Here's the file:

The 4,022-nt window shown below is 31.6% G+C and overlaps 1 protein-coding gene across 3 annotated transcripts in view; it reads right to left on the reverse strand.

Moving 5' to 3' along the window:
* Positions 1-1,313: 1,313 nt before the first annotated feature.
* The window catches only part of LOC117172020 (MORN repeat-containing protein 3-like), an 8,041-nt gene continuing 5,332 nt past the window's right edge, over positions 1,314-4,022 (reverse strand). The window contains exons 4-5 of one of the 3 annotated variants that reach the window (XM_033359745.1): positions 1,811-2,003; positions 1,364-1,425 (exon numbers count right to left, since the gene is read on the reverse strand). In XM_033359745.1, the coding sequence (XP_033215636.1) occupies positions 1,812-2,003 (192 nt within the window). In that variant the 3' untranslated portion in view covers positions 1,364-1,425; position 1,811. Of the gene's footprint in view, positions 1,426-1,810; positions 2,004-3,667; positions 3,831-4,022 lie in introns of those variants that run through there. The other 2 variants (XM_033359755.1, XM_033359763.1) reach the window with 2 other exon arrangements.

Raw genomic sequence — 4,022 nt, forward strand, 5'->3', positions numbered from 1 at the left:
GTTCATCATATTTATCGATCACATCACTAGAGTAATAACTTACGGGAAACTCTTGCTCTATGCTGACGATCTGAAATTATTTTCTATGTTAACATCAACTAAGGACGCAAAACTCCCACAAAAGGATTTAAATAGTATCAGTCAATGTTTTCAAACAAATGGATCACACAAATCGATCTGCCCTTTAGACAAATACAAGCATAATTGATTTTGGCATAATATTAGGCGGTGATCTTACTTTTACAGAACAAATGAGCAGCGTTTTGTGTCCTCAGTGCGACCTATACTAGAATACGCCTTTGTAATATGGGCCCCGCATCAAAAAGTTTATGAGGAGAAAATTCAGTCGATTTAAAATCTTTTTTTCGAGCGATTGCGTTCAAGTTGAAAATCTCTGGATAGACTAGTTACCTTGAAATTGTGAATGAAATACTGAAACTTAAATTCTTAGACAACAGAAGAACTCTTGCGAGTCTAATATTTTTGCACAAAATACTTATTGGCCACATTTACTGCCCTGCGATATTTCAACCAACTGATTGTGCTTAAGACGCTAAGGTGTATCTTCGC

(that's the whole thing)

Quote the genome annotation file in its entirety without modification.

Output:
The 4,022-nt window shown below is 31.6% G+C and overlaps 1 protein-coding gene across 3 annotated transcripts in view; it reads right to left on the reverse strand.

Moving 5' to 3' along the window:
* Positions 1-1,313: 1,313 nt before the first annotated feature.
* The window catches only part of LOC117172020 (MORN repeat-containing protein 3-like), an 8,041-nt gene continuing 5,332 nt past the window's right edge, over positions 1,314-4,022 (reverse strand). The window contains exons 4-5 of one of the 3 annotated variants that reach the window (XM_033359745.1): positions 1,811-2,003; positions 1,364-1,425 (exon numbers count right to left, since the gene is read on the reverse strand). In XM_033359745.1, the coding sequence (XP_033215636.1) occupies positions 1,812-2,003 (192 nt within the window). In that variant the 3' untranslated portion in view covers positions 1,364-1,425; position 1,811. Of the gene's footprint in view, positions 1,426-1,810; positions 2,004-3,667; positions 3,831-4,022 lie in introns of those variants that run through there. The other 2 variants (XM_033359755.1, XM_033359763.1) reach the window with 2 other exon arrangements.

Raw genomic sequence — 4,022 nt, forward strand, 5'->3', positions numbered from 1 at the left:
GTTCATCATATTTATCGATCACATCACTAGAGTAATAACTTACGGGAAACTCTTGCTCTATGCTGACGATCTGAAATTATTTTCTATGTTAACATCAACTAAGGACGCAAAACTCCCACAAAAGGATTTAAATAGTATCAGTCAATGTTTTCAAACAAATGGATCACACAAATCGATCTGCCCTTTAGACAAATACAAGCATAATTGATTTTGGCATAATATTAGGCGGTGATCTTACTTTTACAGAACAAATGAGCAGCGTTTTGTGTCCTCAGTGCGACCTATACTAGAATACGCCTTTGTAATATGGGCCCCGCATCAAAAAGTTTATGAGGAGAAAATTCAGTCGATTTAAAATCTTTTTTTCGAGCGATTGCGTTCAAGTTGAAAATCTCTGGATAGACTAGTTACCTTGAAATTGTGAATGAAATACTGAAACTTAAATTCTTAGACAACAGAAGAACTCTTGCGAGTCTAATATTTTTGCACAAAATACTTATTGGCCACATTTACTGCCCTGCGATATTTCAACCAACTGATTGTGCTTAAGACGCTAAGGTGTATCTTCGC